Pesach traveled on a freighter, which was transporting Russian pilgrims. Accordingly, he suffered a great deal along the way. When he arrived in Jerusalem, he wanted to become a teacher – but was unable to find work. Since he had an talent for drawing and sculpture, he came to the ‘Bezalel’ Art School. He studied there for a while, but could not satisfy himself with the work, and in the meantime, he used up the little bit of money that he had taken along with him. And his wife is writing him bitter letters – either he is to take her over to Jerusalem, or he is to come back. So one fine morning, he packed his valise and traveled from Jerusalem to Jaffa, and took the first ship back to Poland. He took a vow, however, that at the first opportunity – he will return...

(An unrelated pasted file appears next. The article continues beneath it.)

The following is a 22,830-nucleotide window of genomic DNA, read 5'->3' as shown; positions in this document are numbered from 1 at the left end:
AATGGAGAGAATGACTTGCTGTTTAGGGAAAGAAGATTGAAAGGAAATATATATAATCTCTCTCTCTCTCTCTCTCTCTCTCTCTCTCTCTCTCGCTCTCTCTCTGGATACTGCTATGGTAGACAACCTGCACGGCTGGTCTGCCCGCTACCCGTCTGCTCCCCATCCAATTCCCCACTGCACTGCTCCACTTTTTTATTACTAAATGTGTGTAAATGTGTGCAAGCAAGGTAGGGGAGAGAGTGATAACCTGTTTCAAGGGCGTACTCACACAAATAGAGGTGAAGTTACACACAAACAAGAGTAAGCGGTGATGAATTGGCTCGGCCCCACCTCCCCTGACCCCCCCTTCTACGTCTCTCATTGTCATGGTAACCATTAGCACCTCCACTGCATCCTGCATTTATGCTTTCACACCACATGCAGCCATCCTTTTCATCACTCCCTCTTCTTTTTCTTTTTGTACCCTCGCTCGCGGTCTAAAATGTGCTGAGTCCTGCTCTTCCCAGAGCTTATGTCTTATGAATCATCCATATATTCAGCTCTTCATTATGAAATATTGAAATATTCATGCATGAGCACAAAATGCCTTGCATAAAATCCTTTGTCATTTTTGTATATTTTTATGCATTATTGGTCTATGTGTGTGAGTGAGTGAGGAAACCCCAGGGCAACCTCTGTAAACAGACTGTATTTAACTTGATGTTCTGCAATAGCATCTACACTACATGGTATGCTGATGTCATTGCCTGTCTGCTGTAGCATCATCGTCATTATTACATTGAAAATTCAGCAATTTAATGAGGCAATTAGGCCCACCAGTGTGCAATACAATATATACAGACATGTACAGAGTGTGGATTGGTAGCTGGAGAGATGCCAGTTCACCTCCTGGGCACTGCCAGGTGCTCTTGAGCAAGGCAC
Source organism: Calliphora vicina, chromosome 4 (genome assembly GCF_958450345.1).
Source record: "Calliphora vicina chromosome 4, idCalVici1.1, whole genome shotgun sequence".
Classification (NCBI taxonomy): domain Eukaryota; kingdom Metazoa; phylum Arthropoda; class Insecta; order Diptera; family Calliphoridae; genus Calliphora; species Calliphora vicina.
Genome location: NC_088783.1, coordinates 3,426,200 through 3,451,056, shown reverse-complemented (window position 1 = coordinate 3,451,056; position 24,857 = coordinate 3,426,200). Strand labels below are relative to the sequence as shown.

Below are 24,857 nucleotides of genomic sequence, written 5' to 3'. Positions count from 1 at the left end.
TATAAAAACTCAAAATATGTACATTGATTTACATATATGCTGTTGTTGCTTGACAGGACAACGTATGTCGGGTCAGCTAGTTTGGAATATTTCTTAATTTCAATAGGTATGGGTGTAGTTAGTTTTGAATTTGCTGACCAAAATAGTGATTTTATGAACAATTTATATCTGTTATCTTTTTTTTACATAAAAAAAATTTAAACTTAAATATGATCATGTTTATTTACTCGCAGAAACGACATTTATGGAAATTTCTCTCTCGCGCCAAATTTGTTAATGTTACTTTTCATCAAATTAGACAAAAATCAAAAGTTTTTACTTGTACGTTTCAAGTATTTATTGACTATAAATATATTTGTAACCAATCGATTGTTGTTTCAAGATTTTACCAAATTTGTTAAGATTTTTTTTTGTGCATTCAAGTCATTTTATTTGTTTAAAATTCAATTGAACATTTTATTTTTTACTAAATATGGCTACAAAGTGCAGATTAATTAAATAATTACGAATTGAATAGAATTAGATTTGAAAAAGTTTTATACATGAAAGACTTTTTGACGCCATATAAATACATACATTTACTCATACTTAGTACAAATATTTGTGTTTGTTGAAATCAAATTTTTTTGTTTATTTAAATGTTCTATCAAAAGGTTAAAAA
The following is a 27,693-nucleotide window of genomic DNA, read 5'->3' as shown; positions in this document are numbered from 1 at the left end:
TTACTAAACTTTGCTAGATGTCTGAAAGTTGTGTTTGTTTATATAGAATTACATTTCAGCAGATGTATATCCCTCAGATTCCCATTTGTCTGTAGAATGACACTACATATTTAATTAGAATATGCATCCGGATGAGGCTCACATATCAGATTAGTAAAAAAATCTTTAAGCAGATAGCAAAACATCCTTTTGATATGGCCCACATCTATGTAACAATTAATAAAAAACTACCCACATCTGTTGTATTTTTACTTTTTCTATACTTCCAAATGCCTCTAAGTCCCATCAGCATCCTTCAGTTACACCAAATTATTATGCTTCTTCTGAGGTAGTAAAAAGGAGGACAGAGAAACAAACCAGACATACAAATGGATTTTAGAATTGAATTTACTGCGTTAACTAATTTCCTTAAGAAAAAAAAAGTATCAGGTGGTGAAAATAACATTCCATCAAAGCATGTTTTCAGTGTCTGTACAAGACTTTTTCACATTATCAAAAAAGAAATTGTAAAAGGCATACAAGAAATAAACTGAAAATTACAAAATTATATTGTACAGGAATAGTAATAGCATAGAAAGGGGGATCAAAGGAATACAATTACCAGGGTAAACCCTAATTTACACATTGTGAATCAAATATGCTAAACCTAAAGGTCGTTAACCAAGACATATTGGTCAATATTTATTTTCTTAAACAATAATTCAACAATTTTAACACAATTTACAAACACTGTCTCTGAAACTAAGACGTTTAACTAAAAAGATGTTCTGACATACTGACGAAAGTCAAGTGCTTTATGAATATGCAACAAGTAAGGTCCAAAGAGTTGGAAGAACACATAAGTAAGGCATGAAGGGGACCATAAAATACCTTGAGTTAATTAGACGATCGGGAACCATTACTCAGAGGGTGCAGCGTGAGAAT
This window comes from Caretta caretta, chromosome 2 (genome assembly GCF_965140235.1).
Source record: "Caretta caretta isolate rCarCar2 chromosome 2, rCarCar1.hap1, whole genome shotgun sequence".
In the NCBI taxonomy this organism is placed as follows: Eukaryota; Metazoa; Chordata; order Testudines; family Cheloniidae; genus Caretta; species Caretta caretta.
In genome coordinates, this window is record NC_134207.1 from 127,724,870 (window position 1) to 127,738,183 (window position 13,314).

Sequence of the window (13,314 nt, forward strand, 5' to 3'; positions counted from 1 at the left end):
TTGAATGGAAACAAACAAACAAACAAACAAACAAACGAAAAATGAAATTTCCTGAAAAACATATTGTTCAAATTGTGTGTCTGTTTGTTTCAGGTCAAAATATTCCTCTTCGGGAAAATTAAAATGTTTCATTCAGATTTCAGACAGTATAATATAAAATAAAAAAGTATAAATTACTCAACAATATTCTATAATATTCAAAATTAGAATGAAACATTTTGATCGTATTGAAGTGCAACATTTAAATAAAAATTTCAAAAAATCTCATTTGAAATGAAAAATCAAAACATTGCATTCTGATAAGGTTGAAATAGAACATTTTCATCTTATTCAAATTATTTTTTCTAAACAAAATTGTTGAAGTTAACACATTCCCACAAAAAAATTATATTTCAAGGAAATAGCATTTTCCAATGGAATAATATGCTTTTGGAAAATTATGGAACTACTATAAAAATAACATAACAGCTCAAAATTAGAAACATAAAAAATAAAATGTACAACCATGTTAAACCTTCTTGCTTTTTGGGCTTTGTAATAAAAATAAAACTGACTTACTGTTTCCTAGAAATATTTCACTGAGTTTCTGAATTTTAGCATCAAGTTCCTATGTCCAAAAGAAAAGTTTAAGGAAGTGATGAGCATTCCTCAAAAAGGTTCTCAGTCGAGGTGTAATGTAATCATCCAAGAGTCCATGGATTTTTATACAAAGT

By Joseph Krulewiecki




Joseph Krolewiecki




The Young Girls of the School


Let my little shtetl of Jablonka, the mother-city of Zambrow, also be recalled in this Pinkas. Jablonka, 9 km from Zambrow on the way to Wysokie-Mazowieckie, was one of the oldest cities in Mazovia, certainly older than Lomza and Zambrow. At a time when Zambrow did not even have a prayer quorum, Jablonka was already known for its Rabbi and congregation. Indeed, in that time, the dead were taken from Zambrow to Jablonka [for burial]. In the year 1863, at the time of the Polish rebellion, Jablonka was the principal headquarters for the revolutionists. Just like at one time, it was not known where Bialystok was located, and it was necessary to add Bialystok, which is found near Tykocin, so it used to be written: Zambrow, which is near Jablonka. It was a poor shtetl, and tragically: it was, but is no more!